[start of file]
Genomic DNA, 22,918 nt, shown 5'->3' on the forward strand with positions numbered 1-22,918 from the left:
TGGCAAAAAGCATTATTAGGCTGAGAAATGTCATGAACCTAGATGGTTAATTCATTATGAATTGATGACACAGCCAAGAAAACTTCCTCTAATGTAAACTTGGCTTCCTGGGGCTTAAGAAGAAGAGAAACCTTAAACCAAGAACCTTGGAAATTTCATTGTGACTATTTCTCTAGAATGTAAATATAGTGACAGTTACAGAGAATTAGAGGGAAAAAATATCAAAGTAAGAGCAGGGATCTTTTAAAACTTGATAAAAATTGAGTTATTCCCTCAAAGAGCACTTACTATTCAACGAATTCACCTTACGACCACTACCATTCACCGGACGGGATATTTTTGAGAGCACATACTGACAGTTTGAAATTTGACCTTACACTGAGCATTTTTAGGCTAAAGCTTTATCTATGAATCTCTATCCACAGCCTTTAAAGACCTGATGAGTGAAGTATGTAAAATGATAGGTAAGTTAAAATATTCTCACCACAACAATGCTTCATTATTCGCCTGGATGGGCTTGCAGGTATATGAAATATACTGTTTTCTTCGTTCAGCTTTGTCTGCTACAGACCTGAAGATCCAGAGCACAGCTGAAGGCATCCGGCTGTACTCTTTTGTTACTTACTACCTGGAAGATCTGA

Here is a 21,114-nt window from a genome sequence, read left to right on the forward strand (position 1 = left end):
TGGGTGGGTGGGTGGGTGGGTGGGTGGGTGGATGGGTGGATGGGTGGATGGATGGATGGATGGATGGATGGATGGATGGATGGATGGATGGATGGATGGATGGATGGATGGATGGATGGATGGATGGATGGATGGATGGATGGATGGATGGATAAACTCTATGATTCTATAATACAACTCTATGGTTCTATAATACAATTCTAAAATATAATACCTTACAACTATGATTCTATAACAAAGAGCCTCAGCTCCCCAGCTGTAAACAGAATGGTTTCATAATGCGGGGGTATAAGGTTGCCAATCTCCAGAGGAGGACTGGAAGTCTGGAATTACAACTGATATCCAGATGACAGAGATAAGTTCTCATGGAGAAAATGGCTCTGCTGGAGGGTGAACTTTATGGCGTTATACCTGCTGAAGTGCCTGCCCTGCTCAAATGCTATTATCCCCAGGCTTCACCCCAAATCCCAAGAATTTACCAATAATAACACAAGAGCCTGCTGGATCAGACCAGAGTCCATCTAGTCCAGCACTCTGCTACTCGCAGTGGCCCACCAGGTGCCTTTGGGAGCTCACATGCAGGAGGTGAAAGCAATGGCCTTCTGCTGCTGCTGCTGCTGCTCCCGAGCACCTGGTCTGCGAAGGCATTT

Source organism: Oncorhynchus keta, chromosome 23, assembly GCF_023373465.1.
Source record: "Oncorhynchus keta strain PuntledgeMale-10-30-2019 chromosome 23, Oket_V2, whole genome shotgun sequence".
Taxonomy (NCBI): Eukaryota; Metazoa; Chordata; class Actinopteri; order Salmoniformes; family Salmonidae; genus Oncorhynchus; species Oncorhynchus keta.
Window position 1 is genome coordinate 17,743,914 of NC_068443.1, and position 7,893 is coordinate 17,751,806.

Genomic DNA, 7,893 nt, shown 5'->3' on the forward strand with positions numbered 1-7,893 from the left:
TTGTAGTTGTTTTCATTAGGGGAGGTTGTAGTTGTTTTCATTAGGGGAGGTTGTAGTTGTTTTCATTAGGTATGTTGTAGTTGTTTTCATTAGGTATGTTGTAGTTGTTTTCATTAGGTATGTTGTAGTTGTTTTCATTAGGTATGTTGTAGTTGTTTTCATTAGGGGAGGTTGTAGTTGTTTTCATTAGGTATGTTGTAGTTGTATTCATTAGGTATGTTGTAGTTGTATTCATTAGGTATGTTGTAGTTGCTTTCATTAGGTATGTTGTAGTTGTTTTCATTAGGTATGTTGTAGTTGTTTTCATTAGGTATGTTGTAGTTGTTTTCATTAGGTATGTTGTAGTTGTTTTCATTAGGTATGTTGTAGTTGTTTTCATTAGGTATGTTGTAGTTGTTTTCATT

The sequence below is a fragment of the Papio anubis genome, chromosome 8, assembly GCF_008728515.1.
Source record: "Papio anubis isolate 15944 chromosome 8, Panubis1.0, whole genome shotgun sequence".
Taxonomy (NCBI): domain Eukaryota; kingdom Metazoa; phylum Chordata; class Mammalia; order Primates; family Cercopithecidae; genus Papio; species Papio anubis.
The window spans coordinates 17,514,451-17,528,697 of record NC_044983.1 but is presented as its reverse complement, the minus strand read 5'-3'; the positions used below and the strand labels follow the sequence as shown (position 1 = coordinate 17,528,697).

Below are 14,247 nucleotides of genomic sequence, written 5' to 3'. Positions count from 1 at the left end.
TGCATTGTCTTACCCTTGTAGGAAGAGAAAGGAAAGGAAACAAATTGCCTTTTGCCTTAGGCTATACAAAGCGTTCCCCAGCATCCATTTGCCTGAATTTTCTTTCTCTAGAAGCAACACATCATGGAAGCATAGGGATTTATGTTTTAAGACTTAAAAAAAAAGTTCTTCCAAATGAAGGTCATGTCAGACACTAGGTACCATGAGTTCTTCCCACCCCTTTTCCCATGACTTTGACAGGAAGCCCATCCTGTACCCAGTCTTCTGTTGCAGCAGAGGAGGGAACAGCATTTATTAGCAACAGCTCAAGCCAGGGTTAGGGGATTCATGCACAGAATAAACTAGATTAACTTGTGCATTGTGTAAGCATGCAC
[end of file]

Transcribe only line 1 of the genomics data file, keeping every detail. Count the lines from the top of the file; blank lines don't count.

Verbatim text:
Genomic DNA, 22,918 nt, shown 5'->3' on the forward strand with positions numbered 1-22,918 from the left: